Dad’s home

 

You must meet the outer world

with your inner world

or existence will crush you.

~ Mark Nepo

*

.kid-window-edit-2

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Two months after I published my post-election post (“Surviving Trump”) a reader wrote to complain that he found it inappropriate. 

“Inappropriate in what way?” I asked. 

He replied,

As I listen to people on the news, in my neighborhood, at work or elsewhere on this island (Maui), I hear people expressing their fears with such certainty that “this or that” is going to happen. In your post it had a similar feel. Growing up in an alcoholic family has shown me this kind of uncertainty and therefore fear. At a time when I am seeking surrender and self-acceptance, your writing has helped me to see that my perception of myself has not been very kind or truthful. As I practice the 12 steps of ACA, I see that they very much mirror your teachings not only in your blog but in your book. The “Trump” piece just didn’t seem consistent with the teachings.

I recall a story a client told me about her childhood.  (I’ve heard it from many clients, actually, different versions but all the same.)  She described the anxiety that filled her every afternoon when she realized her alcoholic dad was on his way home.  She never knew just what bad thing to expect, sarcasm or yelling or hitting or more drinking.  The uncertainty itself was unbearable.

A kid like this faces two problems.  How does she protect herself from Dad?  And how does she defend herself against her own crippling anxiety?

I wrote “Surviving Trump” because people who hate or fear Trump face the same two problems.

How do we oppose what he represents and threatens to do to us and people we care about?  And how do we defend against the anger, anxiety, confusion and sadness this man’s election creates inside us?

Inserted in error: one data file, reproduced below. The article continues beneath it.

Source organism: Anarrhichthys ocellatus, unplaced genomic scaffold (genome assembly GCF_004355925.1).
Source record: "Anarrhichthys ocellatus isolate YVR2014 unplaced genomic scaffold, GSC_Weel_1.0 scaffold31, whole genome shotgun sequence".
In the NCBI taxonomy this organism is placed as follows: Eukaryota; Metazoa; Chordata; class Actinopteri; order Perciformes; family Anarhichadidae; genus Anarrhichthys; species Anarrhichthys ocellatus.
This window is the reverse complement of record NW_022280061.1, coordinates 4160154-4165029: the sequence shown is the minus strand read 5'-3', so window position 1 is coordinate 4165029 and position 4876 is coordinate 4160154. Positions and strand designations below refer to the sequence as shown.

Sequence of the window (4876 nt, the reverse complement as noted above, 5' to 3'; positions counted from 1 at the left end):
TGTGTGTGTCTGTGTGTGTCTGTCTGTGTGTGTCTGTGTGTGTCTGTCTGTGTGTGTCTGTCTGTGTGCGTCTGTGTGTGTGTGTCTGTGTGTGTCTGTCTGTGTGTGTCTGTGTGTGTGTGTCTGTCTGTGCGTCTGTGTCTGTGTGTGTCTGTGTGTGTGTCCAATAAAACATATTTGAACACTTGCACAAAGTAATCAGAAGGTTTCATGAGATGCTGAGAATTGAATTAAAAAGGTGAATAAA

For many of us, Dad’s home.

Of course, these are the same problems everyone faces.  We all face a scary world in which nothing is certain except that everything changes.  And we all have to find a way, in the midst of this uncertainty, to create some peace of mind for ourselves. 

These problems are especially acute for those of us who grew up in homes without a safe place we could internalize.

For us, recovery is all about creating our own safe place.  Yes, we have a responsibility to do what we can to improve the external world, to participate in the life of our community.  But we must also fortify our inner world, so we have somewhere to go when the external becomes too threatening.

“Surviving Trump” suggested three ways of doing that.  Don’t eat garbage meant limit your exposure to emotional toxins.  Throw the OFF switch meant reduce your projecting.  And All politics are personal meant look inside for whatever old stuff is being triggered.   

If I were writing it today I’d add another:

4. Use this for practice.

In my book I compared practice to walking.

You’re out for a walk and you come to a fork in the path.  The right fork goes uphill and the left fork goes down.  Why fight gravity? you ask yourself, and you take the left fork.  Further on you come to another fork and the same choice: right fork uphill, left fork down.  Again you take the path of least resistance.  You bear left.  You keep walking and making the same basic choice.  At the end of the hour you find yourself deep in a valley.  Now you have to climb out.

Given where we are as a nation, I have four years of practice ahead of me.  I can (and probably will, sometimes) let my own fear, anger and craving for control drag me downhill.  Or I can turn uphill and practice alternatives to control addiction: detaching from what’s beyond my control, listening to my animal body and its feelings, and being myself with other people.  I can continue to work on being in the world but not of it.  I can keep climbing out of the valley.

Take a walk with me.

 

 

 

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2 responses to “Dad’s home

  • svmcelligott

    I grew up in the environment of alcoholism living in fear and uncertainty. I took the path of least resistance and became the scapegoat within the family. I took on the persona of the feather brain to distract from the negative energy at home. I became the object of all the mocking and teasing but played along with it as it made everyone laugh. For years I was ashamed of this ‘part’ of me but today I use it in therapy to help clients lighten the burdens in their lives by either connecting or embracing this part or creating one and learning to dance with it.

    • Steve Hauptman

      Thanks for sharing. (Actually “feather brain” sounds more like Mascot to me.) My version of Scapegoat was Depressed Underachiever. “Could do better if he tried” was what they wrote on my report card year after year. That’s probably why to this day I work too much and still fear that someone will think I’m lazy.

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